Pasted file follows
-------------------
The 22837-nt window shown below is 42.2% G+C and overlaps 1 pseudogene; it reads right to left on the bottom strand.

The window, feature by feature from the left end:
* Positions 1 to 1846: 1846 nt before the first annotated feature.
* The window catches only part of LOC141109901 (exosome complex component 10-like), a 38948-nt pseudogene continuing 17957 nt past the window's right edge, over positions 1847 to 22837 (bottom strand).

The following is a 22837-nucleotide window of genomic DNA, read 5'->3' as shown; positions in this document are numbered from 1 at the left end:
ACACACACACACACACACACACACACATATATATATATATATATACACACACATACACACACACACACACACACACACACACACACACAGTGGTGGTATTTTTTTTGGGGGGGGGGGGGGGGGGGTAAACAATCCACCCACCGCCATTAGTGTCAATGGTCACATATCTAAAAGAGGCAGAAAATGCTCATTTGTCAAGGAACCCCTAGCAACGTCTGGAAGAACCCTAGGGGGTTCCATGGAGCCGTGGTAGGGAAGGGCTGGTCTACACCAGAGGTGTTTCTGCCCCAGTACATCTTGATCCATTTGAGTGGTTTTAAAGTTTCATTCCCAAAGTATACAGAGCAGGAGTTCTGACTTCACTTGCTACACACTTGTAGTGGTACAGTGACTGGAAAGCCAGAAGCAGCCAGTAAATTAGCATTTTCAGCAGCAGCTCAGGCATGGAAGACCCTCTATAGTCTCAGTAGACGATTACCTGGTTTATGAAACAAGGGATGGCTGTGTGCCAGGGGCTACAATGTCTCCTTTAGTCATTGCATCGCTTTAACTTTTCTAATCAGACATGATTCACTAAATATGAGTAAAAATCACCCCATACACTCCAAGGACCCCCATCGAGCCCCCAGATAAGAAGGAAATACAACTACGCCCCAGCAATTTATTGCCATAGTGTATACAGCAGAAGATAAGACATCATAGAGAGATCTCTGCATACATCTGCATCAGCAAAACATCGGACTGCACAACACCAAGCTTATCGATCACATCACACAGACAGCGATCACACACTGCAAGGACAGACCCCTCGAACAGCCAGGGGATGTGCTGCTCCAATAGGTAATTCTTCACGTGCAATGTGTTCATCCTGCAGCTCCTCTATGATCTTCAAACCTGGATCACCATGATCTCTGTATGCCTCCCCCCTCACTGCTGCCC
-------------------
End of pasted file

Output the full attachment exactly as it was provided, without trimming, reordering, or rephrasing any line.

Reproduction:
The 22837-nt window shown below is 42.2% G+C and overlaps 1 pseudogene; it reads right to left on the bottom strand.

The window, feature by feature from the left end:
* Positions 1 to 1846: 1846 nt before the first annotated feature.
* The window catches only part of LOC141109901 (exosome complex component 10-like), a 38948-nt pseudogene continuing 17957 nt past the window's right edge, over positions 1847 to 22837 (bottom strand).

The following is a 22837-nucleotide window of genomic DNA, read 5'->3' as shown; positions in this document are numbered from 1 at the left end:
ACACACACACACACACACACACACACATATATATATATATATATACACACACATACACACACACACACACACACACACACACACACACAGTGGTGGTATTTTTTTTGGGGGGGGGGGGGGGGGGGTAAACAATCCACCCACCGCCATTAGTGTCAATGGTCACATATCTAAAAGAGGCAGAAAATGCTCATTTGTCAAGGAACCCCTAGCAACGTCTGGAAGAACCCTAGGGGGTTCCATGGAGCCGTGGTAGGGAAGGGCTGGTCTACACCAGAGGTGTTTCTGCCCCAGTACATCTTGATCCATTTGAGTGGTTTTAAAGTTTCATTCCCAAAGTATACAGAGCAGGAGTTCTGACTTCACTTGCTACACACTTGTAGTGGTACAGTGACTGGAAAGCCAGAAGCAGCCAGTAAATTAGCATTTTCAGCAGCAGCTCAGGCATGGAAGACCCTCTATAGTCTCAGTAGACGATTACCTGGTTTATGAAACAAGGGATGGCTGTGTGCCAGGGGCTACAATGTCTCCTTTAGTCATTGCATCGCTTTAACTTTTCTAATCAGACATGATTCACTAAATATGAGTAAAAATCACCCCATACACTCCAAGGACCCCCATCGAGCCCCCAGATAAGAAGGAAATACAACTACGCCCCAGCAATTTATTGCCATAGTGTATACAGCAGAAGATAAGACATCATAGAGAGATCTCTGCATACATCTGCATCAGCAAAACATCGGACTGCACAACACCAAGCTTATCGATCACATCACACAGACAGCGATCACACACTGCAAGGACAGACCCCTCGAACAGCCAGGGGATGTGCTGCTCCAATAGGTAATTCTTCACGTGCAATGTGTTCATCCTGCAGCTCCTCTATGATCTTCAAACCTGGATCACCATGATCTCTGTATGCCTCCCCCCTCACTGCTGCCC